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How We Turn Our Memories into Art

One of my favorite things on earth involves creating a home and garden that help us exhale when we walk into it. That happy sigh of "this is my place, this is where I belong, this is what feeds my soul."

And while there are some amazing pieces of art I adore, and a couple of choice pieces that have followed me in all my travels over the years, the ones that I hold closest are the ones where the subject matter reflects people and/or places I love. And while I have mad respect for the "family photo hallways" (heck, we recreated a wall of it back in P-town), I've found a real love in displaying my memories in a more artistic way...which also allows me to be both sustainable and one-of-a-kind, since our budget could really only afford a cheap foam-mounted piece made in China from Ikea, get my drift?

A few key ideas to spur the brainstorming...

  • Have a simple photo blown up very, very, very large. Flowers and other nature photos are ideal for this one. Above our bed is a photo of a dahlia I took while in France. I never thought much of it until we were selling our first home, when we had to 'depersonalize' it for staging, and my agent asked if I had something simple to replace the personal photos with. I quickly went through my photos, found this dahlia, and it clicked. For a few bucks I had it blown up into a 20x30 print and popped it on the wall. I liked it so much it's actually been in our bedroom both on the farm and now back in the city!

  • Scan an old black & white photo of a loved one from way back when. A lot of folks think you need to have either the negative or a powerful digital file to enlarge photos for framing, and it's just not true. Sure, it might be a bit grainy when it's blown up to a 20x30, like this one of my great-grandmother that my dad gave me years ago when we were doing genealogy together, but really - does it matter? The photo was taken like a hundred years ago, and it is the first one anyone asks about when they come into our home. Who IS that, they ask, because she looks so darn cool and it takes up half the wall...definitely my favorite. (Note: I got this idea from my favorite restaurant of my first chapter in Seattle, the long-gone Kingfish Cafe that I lived around the corner from at the turn of the millenium, whose owners featured mural-sized photos of their family)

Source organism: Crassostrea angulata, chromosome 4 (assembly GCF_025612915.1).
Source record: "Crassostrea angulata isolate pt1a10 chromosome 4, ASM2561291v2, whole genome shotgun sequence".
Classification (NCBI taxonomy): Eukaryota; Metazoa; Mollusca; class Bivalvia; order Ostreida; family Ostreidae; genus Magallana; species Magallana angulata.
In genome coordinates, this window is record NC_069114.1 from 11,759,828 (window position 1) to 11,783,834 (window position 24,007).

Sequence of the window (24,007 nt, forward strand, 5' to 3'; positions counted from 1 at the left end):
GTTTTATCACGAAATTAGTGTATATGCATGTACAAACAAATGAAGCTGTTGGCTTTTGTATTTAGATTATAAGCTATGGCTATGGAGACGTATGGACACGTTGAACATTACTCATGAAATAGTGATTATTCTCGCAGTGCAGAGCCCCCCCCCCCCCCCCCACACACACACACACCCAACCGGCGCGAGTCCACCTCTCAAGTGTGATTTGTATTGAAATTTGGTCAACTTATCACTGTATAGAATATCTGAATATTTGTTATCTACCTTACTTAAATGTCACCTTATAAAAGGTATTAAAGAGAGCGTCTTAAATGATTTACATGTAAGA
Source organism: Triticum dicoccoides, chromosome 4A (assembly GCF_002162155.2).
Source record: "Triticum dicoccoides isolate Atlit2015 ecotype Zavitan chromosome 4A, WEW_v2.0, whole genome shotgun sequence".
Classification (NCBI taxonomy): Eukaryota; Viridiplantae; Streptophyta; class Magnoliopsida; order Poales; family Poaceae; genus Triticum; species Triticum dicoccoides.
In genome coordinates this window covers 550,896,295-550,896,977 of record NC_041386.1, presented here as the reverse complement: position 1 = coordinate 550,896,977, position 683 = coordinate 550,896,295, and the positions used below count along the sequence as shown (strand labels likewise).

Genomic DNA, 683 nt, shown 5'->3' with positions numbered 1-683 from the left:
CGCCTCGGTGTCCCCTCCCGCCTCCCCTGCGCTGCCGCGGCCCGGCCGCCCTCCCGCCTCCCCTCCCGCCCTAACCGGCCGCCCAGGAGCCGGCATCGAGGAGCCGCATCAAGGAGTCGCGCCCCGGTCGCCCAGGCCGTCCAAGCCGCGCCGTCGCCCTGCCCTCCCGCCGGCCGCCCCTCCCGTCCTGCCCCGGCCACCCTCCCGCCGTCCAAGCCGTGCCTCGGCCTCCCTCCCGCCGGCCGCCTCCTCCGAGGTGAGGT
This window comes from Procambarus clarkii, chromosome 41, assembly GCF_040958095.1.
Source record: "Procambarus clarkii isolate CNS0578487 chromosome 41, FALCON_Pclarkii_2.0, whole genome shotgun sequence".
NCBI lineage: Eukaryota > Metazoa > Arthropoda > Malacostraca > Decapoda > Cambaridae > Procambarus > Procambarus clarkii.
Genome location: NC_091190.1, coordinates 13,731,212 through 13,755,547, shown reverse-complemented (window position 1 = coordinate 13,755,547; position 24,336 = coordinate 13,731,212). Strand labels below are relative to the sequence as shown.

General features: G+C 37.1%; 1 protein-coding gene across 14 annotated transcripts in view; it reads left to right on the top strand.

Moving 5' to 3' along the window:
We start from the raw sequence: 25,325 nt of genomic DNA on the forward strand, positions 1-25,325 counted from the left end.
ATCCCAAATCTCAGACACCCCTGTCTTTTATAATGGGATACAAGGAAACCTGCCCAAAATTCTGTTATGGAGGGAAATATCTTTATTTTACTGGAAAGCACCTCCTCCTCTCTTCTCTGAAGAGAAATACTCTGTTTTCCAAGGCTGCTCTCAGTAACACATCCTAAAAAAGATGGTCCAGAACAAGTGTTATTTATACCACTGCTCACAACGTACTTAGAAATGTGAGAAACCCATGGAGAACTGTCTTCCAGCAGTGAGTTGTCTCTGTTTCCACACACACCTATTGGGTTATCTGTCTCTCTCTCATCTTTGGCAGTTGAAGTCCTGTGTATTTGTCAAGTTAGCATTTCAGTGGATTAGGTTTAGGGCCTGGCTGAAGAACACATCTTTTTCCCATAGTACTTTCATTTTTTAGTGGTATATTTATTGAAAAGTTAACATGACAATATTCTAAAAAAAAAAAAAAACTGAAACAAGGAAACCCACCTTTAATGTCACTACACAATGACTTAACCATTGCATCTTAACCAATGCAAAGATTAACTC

• Frame a favorite concert poster! Hang onto a moment not with cheap thumbtacks in the corner like you did in high school, but rather in a simple frame. While not everyone's living room design concepts are of the graphic art variety, it's very cool to display them in a home office, guest bedroom, or - like my husband's beloved Sharon Jones poster brought over when he immigrated from Australia with just a couple suitcases - in the bathroom. It's a great way to protect the piece and definitely a conversation starter.

  • Gather multiple pictures based on the same theme, and either put them in one frame, or multiple separate frames. In our living room, I have four 16x20s with a Water theme, all color photos I took over the past decade, but printed in black & white on Shutterfly for a few bucks apiece. On our credenza, I have three photos of flowers taken when we were in Giverny, France, that add much-needed color to the room. If there are people in the photo and you're not sure if they 'go' like you'd like them to, play around with the images online in Google Photos or Shutterfly or what-not, experimenting with the exposure, trying it in black & white or sepia, and playing with the brightness, saturation, and other effects. It doesn't have to look like the original image - take this photo (below) of my coffee & journal that I took, then blew out the exposure on digitally. While I don't mess with 95% of my photos, sometimes using digital editing to exaggerate your own work can be kinda fun!

PS - Frames, you're thinking. Check out'd be amazed at the options there, to keep you extra green AND save a ton.


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